If you’ve ever taken public transit in Toronto than you’ll know that Torontonians tend to keep to themselves. In fact, I’m willing to bet that most people that live in a big city are inclined to worry about their own life and their own problems without caring about the person who inconveniently asked them to move their bag so they can sit down on an extremely packed bus. And why should we care? Individuality is cherished in our society – which is a great thing. I would hate to live in a world where everybody is the same. That would be extremely uninspiring. But of course there is a downside to individuality. We fail to recognize that we live in a community – full of people just like ourselves going through each day with their own stories and conflicts.
The Lunchbox (2013) is an Indian romantic film written and directed by Ritesh Batra. It follows the lives of Saajan and Ila whose destinies are intertwined by a lunchbox. One of the joys of watching foreign films is being able to learn about a country’s ways without having to buy a plane ticket. How many times have we gone to work with our lunches still in the fridge? If you’re a ‘forget-head’ like me, than you probably leave your lunch behind every other day. Thanks to the ‘dabbwala’ system, people in Mumbai do not have to deal with such a problem. Imagine getting your lunch delivered to you everyday right to your desk! That’s VIP service right there.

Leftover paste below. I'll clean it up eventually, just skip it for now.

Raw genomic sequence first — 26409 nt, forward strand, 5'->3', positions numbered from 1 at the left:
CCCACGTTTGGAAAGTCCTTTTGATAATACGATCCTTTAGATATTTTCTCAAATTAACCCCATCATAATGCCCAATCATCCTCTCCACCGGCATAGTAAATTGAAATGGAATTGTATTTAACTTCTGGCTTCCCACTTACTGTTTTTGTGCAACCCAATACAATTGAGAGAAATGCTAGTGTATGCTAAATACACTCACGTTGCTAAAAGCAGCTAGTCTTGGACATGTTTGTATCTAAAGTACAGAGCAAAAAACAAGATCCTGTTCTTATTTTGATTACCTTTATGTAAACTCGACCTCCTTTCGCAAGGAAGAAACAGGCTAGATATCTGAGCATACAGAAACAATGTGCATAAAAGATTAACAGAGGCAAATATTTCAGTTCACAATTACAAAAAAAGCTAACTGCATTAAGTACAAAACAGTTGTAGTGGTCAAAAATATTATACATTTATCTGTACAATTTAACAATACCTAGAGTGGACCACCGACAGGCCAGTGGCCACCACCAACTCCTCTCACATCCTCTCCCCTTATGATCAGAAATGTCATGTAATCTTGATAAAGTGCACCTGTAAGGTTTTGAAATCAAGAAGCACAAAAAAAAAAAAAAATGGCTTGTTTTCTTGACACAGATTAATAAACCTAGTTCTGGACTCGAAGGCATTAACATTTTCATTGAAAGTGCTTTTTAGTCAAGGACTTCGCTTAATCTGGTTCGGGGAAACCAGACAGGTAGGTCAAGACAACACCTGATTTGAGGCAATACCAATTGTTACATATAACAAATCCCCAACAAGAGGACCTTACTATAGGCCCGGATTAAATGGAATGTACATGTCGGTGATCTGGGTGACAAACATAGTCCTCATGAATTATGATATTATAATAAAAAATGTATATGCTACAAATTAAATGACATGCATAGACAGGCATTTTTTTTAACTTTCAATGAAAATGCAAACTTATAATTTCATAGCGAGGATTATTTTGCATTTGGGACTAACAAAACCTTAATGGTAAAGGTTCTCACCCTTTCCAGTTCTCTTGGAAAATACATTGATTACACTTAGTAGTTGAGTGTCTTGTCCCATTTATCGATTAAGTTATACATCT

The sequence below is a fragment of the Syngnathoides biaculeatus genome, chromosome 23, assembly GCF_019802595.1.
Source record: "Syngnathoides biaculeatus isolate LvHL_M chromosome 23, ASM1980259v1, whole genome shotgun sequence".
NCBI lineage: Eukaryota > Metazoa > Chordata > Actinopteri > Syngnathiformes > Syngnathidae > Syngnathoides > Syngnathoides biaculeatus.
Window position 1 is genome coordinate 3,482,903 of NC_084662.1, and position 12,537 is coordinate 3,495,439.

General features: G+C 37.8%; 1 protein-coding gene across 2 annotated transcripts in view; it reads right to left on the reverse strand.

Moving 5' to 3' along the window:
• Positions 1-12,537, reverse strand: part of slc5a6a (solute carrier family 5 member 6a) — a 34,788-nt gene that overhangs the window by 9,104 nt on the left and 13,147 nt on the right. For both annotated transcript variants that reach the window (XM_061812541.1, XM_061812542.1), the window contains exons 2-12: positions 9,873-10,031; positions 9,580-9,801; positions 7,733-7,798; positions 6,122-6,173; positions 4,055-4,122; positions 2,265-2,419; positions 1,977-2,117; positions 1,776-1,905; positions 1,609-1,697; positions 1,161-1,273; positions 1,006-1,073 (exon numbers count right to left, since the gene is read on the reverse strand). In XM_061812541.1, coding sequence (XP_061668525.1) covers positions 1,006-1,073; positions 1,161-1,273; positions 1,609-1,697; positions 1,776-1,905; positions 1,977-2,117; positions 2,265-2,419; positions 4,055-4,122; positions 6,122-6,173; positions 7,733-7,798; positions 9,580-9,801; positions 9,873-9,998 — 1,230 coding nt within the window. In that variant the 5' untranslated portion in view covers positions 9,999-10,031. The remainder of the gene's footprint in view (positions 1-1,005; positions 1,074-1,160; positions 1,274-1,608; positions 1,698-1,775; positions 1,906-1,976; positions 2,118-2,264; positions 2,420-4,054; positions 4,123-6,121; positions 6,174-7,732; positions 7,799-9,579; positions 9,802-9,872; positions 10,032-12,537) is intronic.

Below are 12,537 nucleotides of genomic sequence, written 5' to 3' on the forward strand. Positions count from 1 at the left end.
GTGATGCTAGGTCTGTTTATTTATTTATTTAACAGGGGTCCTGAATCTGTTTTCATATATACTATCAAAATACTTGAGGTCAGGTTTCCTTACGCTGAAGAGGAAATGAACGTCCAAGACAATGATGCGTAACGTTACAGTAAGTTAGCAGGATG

Food brings people together. Everyone has heard that phrase. Batra’s 104 minute film plays with that concept. You can probably picture in your head the amount of people there are in India – especially in a city like Mumbai. So it might be no surprise that someone’s lunch might be delivered to the wrong person. But the film constantly reminds us that this can’t be the case because the ‘dabbwalla’ system has been studied by Harvard as making zero mistakes – the lunch deliverers can’t comprehend the fact that maybe Ila’s lunchbox has been delivered to the wrong person. They just go about their business and continue to do the same thing every single day. Everybody in the film seems to be just going through the motions, not noticing what is going on around them.
The lunchbox serves as an escape for both Saajan and Ila. They look forward to reading the letters that they write to each other. Their lives begin to have some meaning and excitement in a world that just doesn’t seem to care. The city of Mumbai becomes a character itself. With all the distractions that occur in our mind like how we’re going to pay for all the bills or what we’re going to prepare for dinner, we become preoccupied with ourselves – not noticing the changes that are going on in our environment and the problems of our neighbours. Maybe the next time someone asks you to move your bag so they can have a seat, don't kiss your teeth but instead, give them a smile and remember that they are an individual just like yourself.
The Lunchbox (2013) rating a GOOD watch plain and simple . If you take my advice and watch the film or have already watched it, let me know! Please comment below.
Watch the Trailer Here: